I recognize my wife.

She says, “Mike, are you okay?  You turned white and zoned out on me.”

I answered, almost involuntarily, “Yes, I am fine.  I must have gotten lost in thought.”

My wife continued, “I was saying you should stay home from work today.  You do not look so well.”

Her name was Lori.  Yes, Lori is my wife.  We have two children, a 5-year-old we call Tommy and a 3-year-old girl who is Susie.  I can’t believe I completely had forgotten who I was.  I looked again at the red light, which was glowing in a soft red light so alluring it was hard not to stare at it.

“I might just rest today.  I am a little foggy.  Must be my allergies acting up,” I said to my wife.  My wife ventured off to work while I sat amazed, staring at the lamp with the red light.  I do not remember buying a red light.  In all likelihood, my wife bought it and forgot to tell me.  She likes the odd and peculiar.  It is strange.  It does not actually shine; rather, it glows.  I do not feel imperiled by it.  My ability to cope with this new awakening at first seemed ineffectual.  I could hardly decipher the facts of my life, and I would not dare share my peculiar realistic dream which disconnected me from any semblance of my humanity.

I had an argument but no one to bicker with.  My argument was although I believed I was awake, my head still swam like a pool of verdure.  The red light no longer looked clear.  It seemed fuzzy, as if it had the synthetic mass of a large tennis ball, except red.  With great exhortation, conjecture, and surmise, I worked to regain my presence of mind.  I finally had a steady assurance I had regained my right mind, but a shocking event instantly gave me cause to reconsider.  Strangely, I envisioned a melancholy demonic comportment that did not manifest itself but remained invisible to me.  This was ineffable proof I should be under medical observation.  The red light was growing in radiant light, morphing with greater intensity, drawing my eyes straight into it.  It was beautifully ghastly.  Undeniably, the red light had me transfixed.  It was not until that evening, when my wife returned from a full day’s work, that I was able to snap out of my hypnotic trance.

Lori’s voice broke the spell.  “Mike, are you okay?  You look like you have seen a ghost!”

I looked for the words in my head to answer when I heard the children rush in.  “Daddy, Daddy, look what Mom bought us!”

Uninterested because the light was still calling to me, I acknowledged the children and saw they each had a candy bar.  “Mom said we can have them after dinner.”

“Oh, that’s good, yes, after dinner,” I mundanely said.

“Would you like some water?  Have you been sitting here all day?”  My wife sounded concerned.

“Water would be nice.”  I realized I was parched.  Lori brought me a large glass of cold filtered water, which we kept in the refrigerator.  It was so cold it hurt as it ran down my throat, but I drank it all at once.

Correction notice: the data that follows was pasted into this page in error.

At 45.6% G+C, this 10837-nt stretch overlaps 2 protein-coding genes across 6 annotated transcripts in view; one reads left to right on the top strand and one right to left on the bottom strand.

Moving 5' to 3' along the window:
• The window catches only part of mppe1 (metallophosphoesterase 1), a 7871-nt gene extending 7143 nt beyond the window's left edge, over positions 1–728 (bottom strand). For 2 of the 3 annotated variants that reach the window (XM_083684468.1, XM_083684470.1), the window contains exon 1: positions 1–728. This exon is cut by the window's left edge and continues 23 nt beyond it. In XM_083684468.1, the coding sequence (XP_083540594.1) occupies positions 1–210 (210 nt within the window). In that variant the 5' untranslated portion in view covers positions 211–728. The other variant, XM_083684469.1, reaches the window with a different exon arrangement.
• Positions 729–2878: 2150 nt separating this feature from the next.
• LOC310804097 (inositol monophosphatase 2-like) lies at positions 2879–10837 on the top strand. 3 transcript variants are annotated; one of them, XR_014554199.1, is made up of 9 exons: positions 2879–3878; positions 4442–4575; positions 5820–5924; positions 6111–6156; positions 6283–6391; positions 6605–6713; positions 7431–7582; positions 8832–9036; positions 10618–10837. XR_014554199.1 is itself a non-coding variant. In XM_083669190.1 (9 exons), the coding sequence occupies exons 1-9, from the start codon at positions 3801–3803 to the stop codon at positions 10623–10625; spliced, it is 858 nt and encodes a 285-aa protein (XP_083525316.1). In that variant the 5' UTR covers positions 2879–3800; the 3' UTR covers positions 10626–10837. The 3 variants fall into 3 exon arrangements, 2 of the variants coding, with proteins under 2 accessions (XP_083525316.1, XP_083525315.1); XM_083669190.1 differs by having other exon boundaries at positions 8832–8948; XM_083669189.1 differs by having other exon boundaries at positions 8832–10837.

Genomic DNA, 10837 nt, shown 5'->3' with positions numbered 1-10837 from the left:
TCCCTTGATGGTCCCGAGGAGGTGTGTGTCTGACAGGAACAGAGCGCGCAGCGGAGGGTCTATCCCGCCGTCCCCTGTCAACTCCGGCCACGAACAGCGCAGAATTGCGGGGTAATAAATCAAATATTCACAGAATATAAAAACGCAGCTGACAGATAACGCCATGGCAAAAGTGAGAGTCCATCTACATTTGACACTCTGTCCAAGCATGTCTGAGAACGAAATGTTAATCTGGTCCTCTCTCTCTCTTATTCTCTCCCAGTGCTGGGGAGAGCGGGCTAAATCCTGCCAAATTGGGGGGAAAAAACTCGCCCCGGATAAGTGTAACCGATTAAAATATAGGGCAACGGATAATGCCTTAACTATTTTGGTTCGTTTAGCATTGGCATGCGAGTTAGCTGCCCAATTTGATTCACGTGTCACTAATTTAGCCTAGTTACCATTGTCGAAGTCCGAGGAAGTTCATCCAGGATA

“Have you made a doctor’s appointment?” Lori asked, feeling my forehead for a fever.

“No, maybe I will tomorrow,” was my answer.

“Did you remember to call in sick to work?” she asked.

“No, I forgot,” was my answer.  I was tired of answering questions.

“I will call in for you.  I suppose you are too sick to go to work tomorrow?” she asked, knowing the answer simply by my slouching posture.

“We will be having dinner soon.  Are you going to feel like eating something?”

I looked up at her lubberly with miserable eyes.  “I might eat whatever is leftover later.  I think I need to lie down,” I said.

“The kids and I will be in the kitchen if you need anything.”

“Okay, dear, I will just stay here on the sofa.”  I did not want to leave the red light.

“Okay, where ever you are most comfortable,” she responded pleasantly.

I placed my head on one of the sofa pillows and stared at the red light still.  I wanted to figure it out. For hours I had become a slave to the red light.  I was not sure what I saw in it at first.  It was possible there was something I should not see.  Wildly interested, I was fascinated by its hypnotic glow.  Was it feasible to believe it was communicating, speaking with me, and I had not figured out its language yet?  The flashing must be signals; they had to be.  Maybe, it was my imagination, but I seemed to have conjured up an absurd face that loomed within the light’s glow.  The light itself had become fuzzy, practically blurred.  I scouted the room with my eyes, but nothing else seemed out of focus.  It was only the red light.

I had to consider the dangers, the privations, the misery this light could cause.  I considered I could invoke some sinister, undefined travesty.  These sophomoric thoughts were turgid nonsense, and would be hilarious except for the possible ramifications.  My thoughts were inert.  I could not think of anything else but the red light in which a face stared back at me, locking eyes, causing me to become incapacitated.

What a foolish thing I have done.  I have allowed this red light to cause a diminishment, a cruel diminution of my soul.  I was shrinking where I lay yet I had a glacial serenity imposed upon me like a muted tranquility.  The room burned with light; I wondered what might be beyond this immutable illumination.  I strained my teary eyes to penetrate the shine.  In my incorporeal state, undefined, the bile rose in my throat.  The respite of deliverance had abandoned me, and in this unequivocal state, I seemed to be dragged away again.